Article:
Four Warning Signs of Bad Prospective Clients

Regardless of your freelancing experience, you’re bound to run into your share of bad clients. Even if you don’t, I bet you’ve had people sending you request for quotes that scream trouble. Yet, against your better judgement you find yourself in talks with clients who you’re not sure about.

You’re not alone. Most freelancers have the same problem. Whether that’s because of our inability to let an opportunity go without exploring it or just curiosity, here’s a simple idea that’s worth repeating a few times a week:

 Not all clients are worth working for.

When you’re considering taking on a new client, keep your eyes, ears and gut tuned for the following warning signs.

The client:

1. Is vague about his needs

If your client is not sure what they want, there’s no way you’ll ever be sure either. Take me, I’m a great writer. However, I make a horrible client to freelance designers.

I’m the client they were warned about.

Even though I had a clear picture of what I wanted when I started looking for a designer, I kept changing my mind as the whole process moved forward.

My solution was to tell the designer up front about my unfortunate tendency to not know what I wanted. Luckily I’m friends with the designer I hired and she asked me some really hard questions when I g0t too fussy. Occasionally she also told me to zip it so she can do her job.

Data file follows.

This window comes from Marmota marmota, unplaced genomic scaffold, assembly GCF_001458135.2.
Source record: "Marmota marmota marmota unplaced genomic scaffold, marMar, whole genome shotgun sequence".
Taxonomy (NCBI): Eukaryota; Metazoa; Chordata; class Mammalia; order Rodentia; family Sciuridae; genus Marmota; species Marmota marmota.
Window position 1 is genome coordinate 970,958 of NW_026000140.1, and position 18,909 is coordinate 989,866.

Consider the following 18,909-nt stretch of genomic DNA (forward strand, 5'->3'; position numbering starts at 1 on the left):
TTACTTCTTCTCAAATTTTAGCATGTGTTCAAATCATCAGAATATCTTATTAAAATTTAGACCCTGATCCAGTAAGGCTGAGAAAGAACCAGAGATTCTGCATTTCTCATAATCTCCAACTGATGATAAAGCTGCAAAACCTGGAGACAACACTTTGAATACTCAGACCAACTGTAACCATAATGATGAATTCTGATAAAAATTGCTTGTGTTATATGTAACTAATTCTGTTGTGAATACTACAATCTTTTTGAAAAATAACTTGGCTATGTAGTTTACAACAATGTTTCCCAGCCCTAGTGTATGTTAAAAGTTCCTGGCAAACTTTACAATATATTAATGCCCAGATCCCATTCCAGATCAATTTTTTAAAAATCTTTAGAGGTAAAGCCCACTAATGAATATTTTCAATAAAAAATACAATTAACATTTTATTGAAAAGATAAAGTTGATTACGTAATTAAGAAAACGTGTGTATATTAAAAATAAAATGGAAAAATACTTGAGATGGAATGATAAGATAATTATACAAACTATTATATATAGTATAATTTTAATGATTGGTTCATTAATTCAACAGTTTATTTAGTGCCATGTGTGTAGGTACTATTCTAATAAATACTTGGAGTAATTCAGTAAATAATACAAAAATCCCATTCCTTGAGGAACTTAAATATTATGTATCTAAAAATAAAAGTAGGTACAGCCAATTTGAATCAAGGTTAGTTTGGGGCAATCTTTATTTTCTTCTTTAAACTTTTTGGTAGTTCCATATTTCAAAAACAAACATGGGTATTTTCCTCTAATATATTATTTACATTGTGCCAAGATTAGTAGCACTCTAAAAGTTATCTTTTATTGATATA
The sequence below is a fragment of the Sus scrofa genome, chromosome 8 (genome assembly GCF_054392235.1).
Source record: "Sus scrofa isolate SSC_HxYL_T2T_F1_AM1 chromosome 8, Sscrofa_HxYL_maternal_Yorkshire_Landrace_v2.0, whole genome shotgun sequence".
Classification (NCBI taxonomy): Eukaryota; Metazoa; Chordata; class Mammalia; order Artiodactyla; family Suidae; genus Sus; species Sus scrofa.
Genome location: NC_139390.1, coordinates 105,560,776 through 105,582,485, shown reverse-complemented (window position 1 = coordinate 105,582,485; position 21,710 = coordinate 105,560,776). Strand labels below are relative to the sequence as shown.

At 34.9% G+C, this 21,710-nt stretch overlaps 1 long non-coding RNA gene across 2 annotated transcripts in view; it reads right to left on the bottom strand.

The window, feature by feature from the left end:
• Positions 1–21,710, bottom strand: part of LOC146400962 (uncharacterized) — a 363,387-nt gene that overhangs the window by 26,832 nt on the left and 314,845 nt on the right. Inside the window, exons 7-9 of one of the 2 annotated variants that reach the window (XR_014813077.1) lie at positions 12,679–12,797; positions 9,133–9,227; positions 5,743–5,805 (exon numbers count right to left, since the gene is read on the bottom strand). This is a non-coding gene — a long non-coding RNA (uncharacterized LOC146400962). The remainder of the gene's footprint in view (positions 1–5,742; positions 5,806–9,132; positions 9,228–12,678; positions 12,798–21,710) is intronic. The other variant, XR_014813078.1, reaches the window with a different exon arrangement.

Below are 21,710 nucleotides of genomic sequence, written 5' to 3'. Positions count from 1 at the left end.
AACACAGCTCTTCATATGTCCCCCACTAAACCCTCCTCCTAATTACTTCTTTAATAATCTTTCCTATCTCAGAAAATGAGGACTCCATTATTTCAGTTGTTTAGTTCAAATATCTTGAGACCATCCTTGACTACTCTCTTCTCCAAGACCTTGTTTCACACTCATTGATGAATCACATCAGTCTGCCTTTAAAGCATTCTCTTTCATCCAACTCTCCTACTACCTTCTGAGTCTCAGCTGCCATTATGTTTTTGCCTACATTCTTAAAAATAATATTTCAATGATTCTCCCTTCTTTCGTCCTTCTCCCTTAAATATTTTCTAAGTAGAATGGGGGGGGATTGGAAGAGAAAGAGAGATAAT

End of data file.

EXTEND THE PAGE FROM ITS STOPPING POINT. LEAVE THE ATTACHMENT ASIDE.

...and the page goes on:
Your prospective client won’t give you that liberty. He’ll probably expect you to know what he wants even though he hasn’t clearly told what that is.

2. Had a lot of problems with previous freelancers

Consider it a red flag if your client has a history of going through a lot of freelancers and has mentioned having problems with them.

Granted, it’s entirely possible that they hired the wrong people but can one choose the wrong person every time?

Listen to your gut and watch out for how the prospect deals with you. Do they treat you professionally? The answer to this question will never lead you astray.

3. Is too focused on the price

Does the prospect mention the price too often? Or emphasize that they’re looking for an affordable freelancer?

An good client is one who is willing to pay for the services he’s buying. It doesn’t have to mean that they pay through the nose but it doesn’t mean that get those services dirt cheap either.

Avoid cheap client like the plague. Especially if you’re not sure of your own rates and like it to decide on a client by client basis.

4. Thinks he can do a better job

It all boils down to respect. If your prospective client keeps mentioning that it’s an easy job and he could do it himself or get his intern/niece/secretary to do it, you might want to say bye-bye to this prospect.

A client who doesn’t give your expertise due credit is going to be a nightmare to work with.

Ever worked with a nightmare client or let go a project because the client seemed like trouble? How did you handle the situations?

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